Turn-key PCB assembly services in prototype quantities or low-volume to mid-volume production runs

Implementing rock-paper-scissors-spock-lizard game with gesture recognition

Rock-paper-scissors-spock-lizard game is quite popular game which is more complex than rock-paper-scissors. There are five gestures used instead of two. Each gesture can beat two other and two remaining gesture can bet the particular one. Students from Cornel ECE 4760 class decided to push this game to new limits – make computer to recognize gestures and play along. They used OV7670 digital camera with Atmega1284 microcontroller which captures images and sends them to Matlab for faster processing. Feedback is displayed on VGA screen. So the hardware mainly deals with getting images, sending them to PS via USART and displaying results on screen. It takes two AVR microcontrollers to do that. The limitation here is sending images to Matlab for processing, because of serial port limitations. They used run-length coding to improve transmission. Matlab does the heavy load on recognizing gestures by scanning pixel changes. Algorithm isn’t very efficient and not immune to noise, but works. Continue reading

Generating VGA with AVR without overclocking it

There are plenty VGA generating projects on AVR micros. But almost everyone uses overclocked chips to generate required signals. To be more specific- in order to generate 640×468 pixels at 60 fps you need to clock pixels at 25.175MHz. AVR microcontroller’s safe margin is 20MHz. So how to do this without overclocking AVR and still get proper VGA. PK has shared his project skeleton, where he was able to achieve this with AVR microcontroller clocked at 16Mhz. The trick he used was to double clock frequency with digital logic circuit. So he got 32MHz instead of 25.175MHz which lead to rough 27% error, but still VGA picture is quite clean and useable. Each pixel is encoded with 3 bits which yields to total 8 colors. Continue reading

DIY VGA generator

The guys at the resistor network has developed an AVR based VGA generator, and the good thing about it is that its open source. The entire source code is available to download. VGA stands for Video Graphics Array and was first developed by IBM around 1987. The generator uses an ATMEGA1284p which has 16KB of ram and 128Kb of program memory. The hardware will be running at overclocked frequency of 25MHz to get 640 clock cycles per line. This allowed a higher resolution time buffer. The entire VGA generation and buffer is implemented in assembly under the GNU tool chain. The only problem with this version of VGA generator it has no scope for dynamic graphics and that is what has to be developed in the upcoming version. For generating dynamic graphics, there will be a need of another microcontroller that will send commands to the VGA controller. The project has a RGB222 colour gamut which has a space for 64 colour each of the colour occupying two bits with 6 and 7 bit as unused. One could even use… Continue reading

Windows manager for AVR

Generating VGA signals on AVR microcontrollers is possible, but it takes heavy load and there is not much resources left to do other intensive tasks. And there is no talk about higher resolution images. If you want to do something amazing with VGA and stick with AVR then it is better to use a dedicated hardware for generating video signals. uVGA is a great choice for this. Andrew has been playing with uVGA II which takes all graphics drawing load. Leaving controller free to do what ever you want. These include an Audio Player, Theme Manager and Window Factory which is used to create new windows. He caught an idea to make a windows manager similar to PC. For user input he used mouse. He collected several applications to play with. The code still needs polishing in order to get rid of some blurring during windows transition, but over all program model looks really promising and fun to try. Continue reading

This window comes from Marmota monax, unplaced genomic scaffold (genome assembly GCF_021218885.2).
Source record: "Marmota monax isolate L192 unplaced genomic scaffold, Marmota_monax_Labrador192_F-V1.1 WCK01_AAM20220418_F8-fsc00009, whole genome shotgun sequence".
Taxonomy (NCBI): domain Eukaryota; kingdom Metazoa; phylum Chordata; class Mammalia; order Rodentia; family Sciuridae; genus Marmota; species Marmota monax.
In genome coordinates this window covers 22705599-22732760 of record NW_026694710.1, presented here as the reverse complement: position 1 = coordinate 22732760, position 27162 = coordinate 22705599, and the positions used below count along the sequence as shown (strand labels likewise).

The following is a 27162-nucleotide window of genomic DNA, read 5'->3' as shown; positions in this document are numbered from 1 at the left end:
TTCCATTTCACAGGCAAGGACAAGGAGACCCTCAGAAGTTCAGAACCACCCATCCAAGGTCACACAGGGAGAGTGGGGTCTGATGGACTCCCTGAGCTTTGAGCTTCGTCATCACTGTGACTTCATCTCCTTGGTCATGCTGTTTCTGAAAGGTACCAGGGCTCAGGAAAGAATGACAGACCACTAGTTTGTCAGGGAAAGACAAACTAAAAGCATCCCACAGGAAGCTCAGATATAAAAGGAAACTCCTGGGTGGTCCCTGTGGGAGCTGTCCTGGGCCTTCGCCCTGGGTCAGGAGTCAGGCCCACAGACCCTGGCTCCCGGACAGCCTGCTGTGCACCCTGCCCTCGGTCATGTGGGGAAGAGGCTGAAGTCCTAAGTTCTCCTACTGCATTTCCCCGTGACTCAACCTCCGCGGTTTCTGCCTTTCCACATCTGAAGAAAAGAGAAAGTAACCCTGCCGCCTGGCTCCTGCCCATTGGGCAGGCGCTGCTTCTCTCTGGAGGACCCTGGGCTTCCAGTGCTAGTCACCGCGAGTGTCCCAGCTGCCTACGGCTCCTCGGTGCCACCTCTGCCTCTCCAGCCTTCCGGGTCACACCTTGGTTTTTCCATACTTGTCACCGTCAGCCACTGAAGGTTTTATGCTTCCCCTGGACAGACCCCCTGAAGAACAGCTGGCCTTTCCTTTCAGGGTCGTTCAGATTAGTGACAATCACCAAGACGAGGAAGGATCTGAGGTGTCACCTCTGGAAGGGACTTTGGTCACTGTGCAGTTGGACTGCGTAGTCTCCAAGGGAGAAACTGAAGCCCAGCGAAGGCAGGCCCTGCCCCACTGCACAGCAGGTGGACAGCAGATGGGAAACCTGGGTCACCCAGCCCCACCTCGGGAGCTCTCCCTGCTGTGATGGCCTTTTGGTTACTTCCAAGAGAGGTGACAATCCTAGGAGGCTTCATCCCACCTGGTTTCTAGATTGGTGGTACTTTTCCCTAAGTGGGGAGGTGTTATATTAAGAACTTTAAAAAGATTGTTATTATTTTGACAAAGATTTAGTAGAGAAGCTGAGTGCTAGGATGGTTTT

Avr VGA implementation

Driving VGA signals with small micros like AVR is quite a challenge. First thing is that VGA standard is strict to timings and they are beyond the AVR speed limits. Andrew who decided to build a generic VGA interface on AVR, faced the speed problem. The thing is that AVR’s can run at maximum 20MHz, but for proper VGA clock needs to be a bit higher. So he’ve chosen overclocking instead of grabbing faster chip. The microcontroller of choice was Atmega1284p, because it has 16MHz of RAM and plenty of program memory. He wanted to build a generic buffered VGA implementation instead of application specific output. Since RAM still was a limiting factor, instead of 640×480 display size he had to go with 128×96 which would fit in to internal buffer memory. In order to make it fast and efficient Andrew built a simple color system where each color of RGB was coded using two bits. So all color information easily fits in to single byte and can be sent using single instruction during single clock cycle. The program is… Continue reading

Atmega644p VGA generator

VGA signals are still common among computers and seems that they are gonna stay for a while. Hook up your microcontroller project to VGA monitor and you’ll have a plenty area for displaying multiple characters and graphics. LucidScience takes us through process of building an Atmega324P based VGA signal generator which can be used for many purposes including games. End result of this is a flicker free 256×240 256 color image on screen. By following tutorial you will get a better understanding of how VGA signal works and how to get correct signal timings with AVR microcontroller. In order to generate 256×240 256 color images there is a 128K SRAM used where image data is loaded. Microcontroller reads each pixel value and then draws it on screen. If you are ready for this – prepare for quite long reading and experimenting that leads to AVR based computer system not worse than any retro PC. Continue reading